Thursday, June 14, 2012
Ruth Meinzen-Dick: Elinor Ostrom's trailblazing commons research can inspire Rio+20.
With the passing of longtime CAPRi friend and collaborator Lin Ostrom this week, Ruth Meinzen-Dick contributed a post to the Guardian’s Poverty Matters blog in which she argues that the late Nobel laureate's work on the commons offers valuable lessons for the Rio+20 agenda.
Rather than depending on a single, monolithic governance structure, Ostrom's work shows the importance of drawing on the strengths of many different institutions working together – government agencies, user groups and private actors – and co-operating at multiple scales. When asked about lack of progress on climate change agreements, she replied that, rather than waiting for a grand global agreement, we need to look for action at all levels, from our own homes to our schools, cities and nations. As she emphasised throughout her career, and in the last piece she published, a solution to the problem of climate change will not arrive in a single-stroke panacea, but will require experimentation at multiple levels and diverse approaches.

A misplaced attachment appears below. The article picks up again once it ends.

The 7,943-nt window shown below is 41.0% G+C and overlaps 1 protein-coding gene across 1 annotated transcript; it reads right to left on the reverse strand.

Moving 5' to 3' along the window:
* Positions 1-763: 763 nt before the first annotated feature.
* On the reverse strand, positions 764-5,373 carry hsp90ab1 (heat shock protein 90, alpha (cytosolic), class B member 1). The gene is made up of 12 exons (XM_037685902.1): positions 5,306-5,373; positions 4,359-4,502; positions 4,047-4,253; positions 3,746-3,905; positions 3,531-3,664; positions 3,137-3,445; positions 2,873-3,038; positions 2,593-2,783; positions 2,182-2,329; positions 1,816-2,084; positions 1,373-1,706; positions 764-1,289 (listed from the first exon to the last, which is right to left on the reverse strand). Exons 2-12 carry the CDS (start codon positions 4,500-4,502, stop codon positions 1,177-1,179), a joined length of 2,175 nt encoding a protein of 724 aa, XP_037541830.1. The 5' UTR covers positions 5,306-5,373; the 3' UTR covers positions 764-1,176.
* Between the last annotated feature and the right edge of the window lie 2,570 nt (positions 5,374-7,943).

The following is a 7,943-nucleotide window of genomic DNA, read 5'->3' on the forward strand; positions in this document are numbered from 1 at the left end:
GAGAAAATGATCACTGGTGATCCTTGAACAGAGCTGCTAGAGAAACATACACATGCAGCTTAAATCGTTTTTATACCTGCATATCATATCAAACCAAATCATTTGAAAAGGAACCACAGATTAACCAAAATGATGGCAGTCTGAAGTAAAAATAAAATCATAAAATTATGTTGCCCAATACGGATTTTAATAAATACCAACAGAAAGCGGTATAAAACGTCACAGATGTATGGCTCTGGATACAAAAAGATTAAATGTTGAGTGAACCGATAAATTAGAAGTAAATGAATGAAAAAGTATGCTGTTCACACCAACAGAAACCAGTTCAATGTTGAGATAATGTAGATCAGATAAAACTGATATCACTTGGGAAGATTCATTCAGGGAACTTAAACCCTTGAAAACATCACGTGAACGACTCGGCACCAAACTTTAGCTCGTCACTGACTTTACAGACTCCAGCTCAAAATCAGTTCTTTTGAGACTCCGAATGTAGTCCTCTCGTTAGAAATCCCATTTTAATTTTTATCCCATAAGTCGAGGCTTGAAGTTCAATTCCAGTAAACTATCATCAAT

The global effort to bring the Earth's environment back into balance can be no more than the sum of local efforts, and collaboration at any level must be based on techniques we have learned through centuries of experience building co-operation at the local level. In effect, the institutions that generate local environmental co-operation are not merely helpful – they are essential components of any larger environmental achievement.